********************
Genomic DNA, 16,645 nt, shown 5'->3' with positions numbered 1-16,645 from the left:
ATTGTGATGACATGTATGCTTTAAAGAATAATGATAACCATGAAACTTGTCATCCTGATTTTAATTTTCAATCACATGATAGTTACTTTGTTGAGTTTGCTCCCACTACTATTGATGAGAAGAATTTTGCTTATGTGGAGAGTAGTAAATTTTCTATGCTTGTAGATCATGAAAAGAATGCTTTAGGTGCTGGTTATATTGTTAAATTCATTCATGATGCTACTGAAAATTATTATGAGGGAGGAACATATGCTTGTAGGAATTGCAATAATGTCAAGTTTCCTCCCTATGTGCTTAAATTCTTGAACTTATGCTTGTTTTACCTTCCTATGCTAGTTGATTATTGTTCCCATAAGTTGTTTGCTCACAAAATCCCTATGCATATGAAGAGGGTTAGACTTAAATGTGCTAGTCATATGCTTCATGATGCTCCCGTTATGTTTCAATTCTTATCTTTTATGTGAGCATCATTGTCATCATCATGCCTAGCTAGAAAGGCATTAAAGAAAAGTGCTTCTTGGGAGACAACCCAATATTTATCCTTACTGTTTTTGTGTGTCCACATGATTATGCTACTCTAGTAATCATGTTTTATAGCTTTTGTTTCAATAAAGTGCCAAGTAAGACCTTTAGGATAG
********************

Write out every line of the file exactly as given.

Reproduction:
Genomic DNA, 16,645 nt, shown 5'->3' with positions numbered 1-16,645 from the left:
ATTGTGATGACATGTATGCTTTAAAGAATAATGATAACCATGAAACTTGTCATCCTGATTTTAATTTTCAATCACATGATAGTTACTTTGTTGAGTTTGCTCCCACTACTATTGATGAGAAGAATTTTGCTTATGTGGAGAGTAGTAAATTTTCTATGCTTGTAGATCATGAAAAGAATGCTTTAGGTGCTGGTTATATTGTTAAATTCATTCATGATGCTACTGAAAATTATTATGAGGGAGGAACATATGCTTGTAGGAATTGCAATAATGTCAAGTTTCCTCCCTATGTGCTTAAATTCTTGAACTTATGCTTGTTTTACCTTCCTATGCTAGTTGATTATTGTTCCCATAAGTTGTTTGCTCACAAAATCCCTATGCATATGAAGAGGGTTAGACTTAAATGTGCTAGTCATATGCTTCATGATGCTCCCGTTATGTTTCAATTCTTATCTTTTATGTGAGCATCATTGTCATCATCATGCCTAGCTAGAAAGGCATTAAAGAAAAGTGCTTCTTGGGAGACAACCCAATATTTATCCTTACTGTTTTTGTGTGTCCACATGATTATGCTACTCTAGTAATCATGTTTTATAGCTTTTGTTTCAATAAAGTGCCAAGTAAGACCTTTAGGATAG